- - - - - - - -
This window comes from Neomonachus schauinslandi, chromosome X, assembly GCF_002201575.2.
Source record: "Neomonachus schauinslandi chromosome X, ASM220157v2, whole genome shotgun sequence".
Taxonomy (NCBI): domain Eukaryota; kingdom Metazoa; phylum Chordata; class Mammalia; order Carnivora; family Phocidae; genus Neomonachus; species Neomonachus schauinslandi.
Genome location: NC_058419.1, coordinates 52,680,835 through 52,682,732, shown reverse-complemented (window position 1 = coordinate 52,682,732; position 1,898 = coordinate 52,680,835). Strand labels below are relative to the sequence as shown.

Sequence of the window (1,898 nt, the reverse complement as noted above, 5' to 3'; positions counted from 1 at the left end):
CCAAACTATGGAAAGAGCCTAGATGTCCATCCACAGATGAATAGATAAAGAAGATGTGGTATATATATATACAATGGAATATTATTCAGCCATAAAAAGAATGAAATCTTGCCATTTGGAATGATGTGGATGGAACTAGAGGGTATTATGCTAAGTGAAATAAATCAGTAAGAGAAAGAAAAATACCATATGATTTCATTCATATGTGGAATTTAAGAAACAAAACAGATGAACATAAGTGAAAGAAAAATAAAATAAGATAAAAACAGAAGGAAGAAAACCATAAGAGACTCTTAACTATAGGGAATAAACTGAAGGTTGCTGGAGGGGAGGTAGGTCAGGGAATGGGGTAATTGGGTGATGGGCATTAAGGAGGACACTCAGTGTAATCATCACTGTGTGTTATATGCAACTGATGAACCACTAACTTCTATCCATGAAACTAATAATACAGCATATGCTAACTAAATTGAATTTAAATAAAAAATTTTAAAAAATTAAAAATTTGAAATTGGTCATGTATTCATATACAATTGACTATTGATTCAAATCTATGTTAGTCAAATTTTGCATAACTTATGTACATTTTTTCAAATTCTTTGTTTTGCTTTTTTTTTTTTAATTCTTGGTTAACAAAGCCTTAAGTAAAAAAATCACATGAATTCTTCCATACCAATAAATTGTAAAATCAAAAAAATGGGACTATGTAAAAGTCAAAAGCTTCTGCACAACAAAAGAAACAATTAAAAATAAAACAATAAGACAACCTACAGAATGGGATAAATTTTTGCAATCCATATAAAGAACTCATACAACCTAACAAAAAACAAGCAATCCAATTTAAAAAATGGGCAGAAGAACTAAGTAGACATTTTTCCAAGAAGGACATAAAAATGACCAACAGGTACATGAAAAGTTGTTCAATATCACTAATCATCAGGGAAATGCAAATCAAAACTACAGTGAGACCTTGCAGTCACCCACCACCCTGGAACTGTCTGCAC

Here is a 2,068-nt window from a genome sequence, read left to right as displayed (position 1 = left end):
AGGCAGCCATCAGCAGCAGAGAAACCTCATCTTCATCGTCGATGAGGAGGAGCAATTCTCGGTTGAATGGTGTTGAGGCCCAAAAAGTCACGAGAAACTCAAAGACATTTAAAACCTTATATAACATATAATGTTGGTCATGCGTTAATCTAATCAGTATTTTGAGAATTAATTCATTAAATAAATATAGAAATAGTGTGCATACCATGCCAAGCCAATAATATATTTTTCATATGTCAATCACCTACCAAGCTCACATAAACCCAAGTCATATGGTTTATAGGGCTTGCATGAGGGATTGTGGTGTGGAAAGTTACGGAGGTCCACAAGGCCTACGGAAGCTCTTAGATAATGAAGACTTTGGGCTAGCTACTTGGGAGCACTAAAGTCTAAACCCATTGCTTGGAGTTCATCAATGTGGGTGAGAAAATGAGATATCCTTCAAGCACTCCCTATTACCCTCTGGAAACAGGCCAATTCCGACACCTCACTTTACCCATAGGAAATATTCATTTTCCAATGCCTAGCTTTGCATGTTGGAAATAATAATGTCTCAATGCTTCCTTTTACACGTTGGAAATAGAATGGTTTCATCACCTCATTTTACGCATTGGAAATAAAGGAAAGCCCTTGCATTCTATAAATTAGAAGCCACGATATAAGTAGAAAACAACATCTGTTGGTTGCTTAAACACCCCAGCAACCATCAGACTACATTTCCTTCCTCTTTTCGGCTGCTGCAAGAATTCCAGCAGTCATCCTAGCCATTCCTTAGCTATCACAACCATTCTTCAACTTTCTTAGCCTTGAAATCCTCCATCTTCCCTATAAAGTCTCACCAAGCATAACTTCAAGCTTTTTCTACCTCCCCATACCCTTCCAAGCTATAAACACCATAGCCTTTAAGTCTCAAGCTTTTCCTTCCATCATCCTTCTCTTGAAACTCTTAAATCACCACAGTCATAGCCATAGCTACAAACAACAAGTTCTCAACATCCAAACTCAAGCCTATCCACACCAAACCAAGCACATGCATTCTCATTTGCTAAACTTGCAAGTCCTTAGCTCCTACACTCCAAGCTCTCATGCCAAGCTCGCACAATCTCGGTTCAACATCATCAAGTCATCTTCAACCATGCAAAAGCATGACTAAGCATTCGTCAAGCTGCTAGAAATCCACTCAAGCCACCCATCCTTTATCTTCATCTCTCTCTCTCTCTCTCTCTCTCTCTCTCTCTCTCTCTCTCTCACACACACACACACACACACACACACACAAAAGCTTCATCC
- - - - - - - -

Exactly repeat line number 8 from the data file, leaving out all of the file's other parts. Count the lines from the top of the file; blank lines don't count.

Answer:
AGGCAGCCATCAGCAGCAGAGAAACCTCATCTTCATCGTCGATGAGGAGGAGCAATTCTCGGTTGAATGGTGTTGAGGCCCAAAAAGTCACGAGAAACTCAAAGACATTTAAAACCTTATATAACATATAATGTTGGTCATGCGTTAATCTAATCAGTATTTTGAGAATTAATTCATTAAATAAATATAGAAATAGTGTGCATACCATGCCAAGCCAATAATATATTTTTCATATGTCAATCACCTACCAAGCTCACATAAACCCAAGTCATATGGTTTATAGGGCTTGCATGAGGGATTGTGGTGTGGAAAGTTACGGAGGTCCACAAGGCCTACGGAAGCTCTTAGATAATGAAGACTTTGGGCTAGCTACTTGGGAGCACTAAAGTCTAAACCCATTGCTTGGAGTTCATCAATGTGGGTGAGAAAATGAGATATCCTTCAAGCACTCCCTATTACCCTCTGGAAACAGGCCAATTCCGACACCTCACTTTACCCATAGGAAATATTCATTTTCCAATGCCTAGCTTTGCATGTTGGAAATAATAATGTCTCAATGCTTCCTTTTACACGTTGGAAATAGAATGGTTTCATCACCTCATTTTACGCATTGGAAATAAAGGAAAGCCCTTGCATTCTATAAATTAGAAGCCACGATATAAGTAGAAAACAACATCTGTTGGTTGCTTAAACACCCCAGCAACCATCAGACTACATTTCCTTCCTCTTTTCGGCTGCTGCAAGAATTCCAGCAGTCATCCTAGCCATTCCTTAGCTATCACAACCATTCTTCAACTTTCTTAGCCTTGAAATCCTCCATCTTCCCTATAAAGTCTCACCAAGCATAACTTCAAGCTTTTTCTACCTCCCCATACCCTTCCAAGCTATAAACACCATAGCCTTTAAGTCTCAAGCTTTTCCTTCCATCATCCTTCTCTTGAAACTCTTAAATCACCACAGTCATAGCCATAGCTACAAACAACAAGTTCTCAACATCCAAACTCAAGCCTATCCACACCAAACCAAGCACATGCATTCTCATTTGCTAAACTTGCAAGTCCTTAGCTCCTACACTCCAAGCTCTCATGCCAAGCTCGCACAATCTCGGTTCAACATCATCAAGTCATCTTCAACCATGCAAAAGCATGACTAAGCATTCGTCAAGCTGCTAGAAATCCACTCAAGCCACCCATCCTTTATCTTCATCTCTCTCTCTCTCTCTCTCTCTCTCTCTCTCTCTCTCTCTCTCACACACACACACACACACACACACACACAAAAGCTTCATCC